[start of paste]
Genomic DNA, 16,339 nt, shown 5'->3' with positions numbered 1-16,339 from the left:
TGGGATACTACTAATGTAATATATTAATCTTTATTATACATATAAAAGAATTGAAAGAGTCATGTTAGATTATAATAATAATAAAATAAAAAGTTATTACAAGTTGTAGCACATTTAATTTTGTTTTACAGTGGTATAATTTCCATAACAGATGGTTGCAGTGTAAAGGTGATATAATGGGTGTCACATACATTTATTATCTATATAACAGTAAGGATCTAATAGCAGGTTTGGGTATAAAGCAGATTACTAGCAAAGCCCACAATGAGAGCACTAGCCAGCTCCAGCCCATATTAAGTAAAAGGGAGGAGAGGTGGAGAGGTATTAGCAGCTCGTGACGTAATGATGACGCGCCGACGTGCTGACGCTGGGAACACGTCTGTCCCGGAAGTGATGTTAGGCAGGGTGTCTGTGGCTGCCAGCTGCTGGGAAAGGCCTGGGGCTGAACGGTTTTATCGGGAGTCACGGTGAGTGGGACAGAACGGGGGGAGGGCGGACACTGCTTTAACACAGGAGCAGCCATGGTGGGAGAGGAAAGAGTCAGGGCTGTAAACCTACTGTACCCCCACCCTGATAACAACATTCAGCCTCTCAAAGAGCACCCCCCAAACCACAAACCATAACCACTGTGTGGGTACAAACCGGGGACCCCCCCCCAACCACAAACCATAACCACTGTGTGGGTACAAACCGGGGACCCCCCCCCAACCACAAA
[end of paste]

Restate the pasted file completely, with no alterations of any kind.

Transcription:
Genomic DNA, 16,339 nt, shown 5'->3' with positions numbered 1-16,339 from the left:
TGGGATACTACTAATGTAATATATTAATCTTTATTATACATATAAAAGAATTGAAAGAGTCATGTTAGATTATAATAATAATAAAATAAAAAGTTATTACAAGTTGTAGCACATTTAATTTTGTTTTACAGTGGTATAATTTCCATAACAGATGGTTGCAGTGTAAAGGTGATATAATGGGTGTCACATACATTTATTATCTATATAACAGTAAGGATCTAATAGCAGGTTTGGGTATAAAGCAGATTACTAGCAAAGCCCACAATGAGAGCACTAGCCAGCTCCAGCCCATATTAAGTAAAAGGGAGGAGAGGTGGAGAGGTATTAGCAGCTCGTGACGTAATGATGACGCGCCGACGTGCTGACGCTGGGAACACGTCTGTCCCGGAAGTGATGTTAGGCAGGGTGTCTGTGGCTGCCAGCTGCTGGGAAAGGCCTGGGGCTGAACGGTTTTATCGGGAGTCACGGTGAGTGGGACAGAACGGGGGGAGGGCGGACACTGCTTTAACACAGGAGCAGCCATGGTGGGAGAGGAAAGAGTCAGGGCTGTAAACCTACTGTACCCCCACCCTGATAACAACATTCAGCCTCTCAAAGAGCACCCCCCAAACCACAAACCATAACCACTGTGTGGGTACAAACCGGGGACCCCCCCCCAACCACAAACCATAACCACTGTGTGGGTACAAACCGGGGACCCCCCCCCAACCACAAA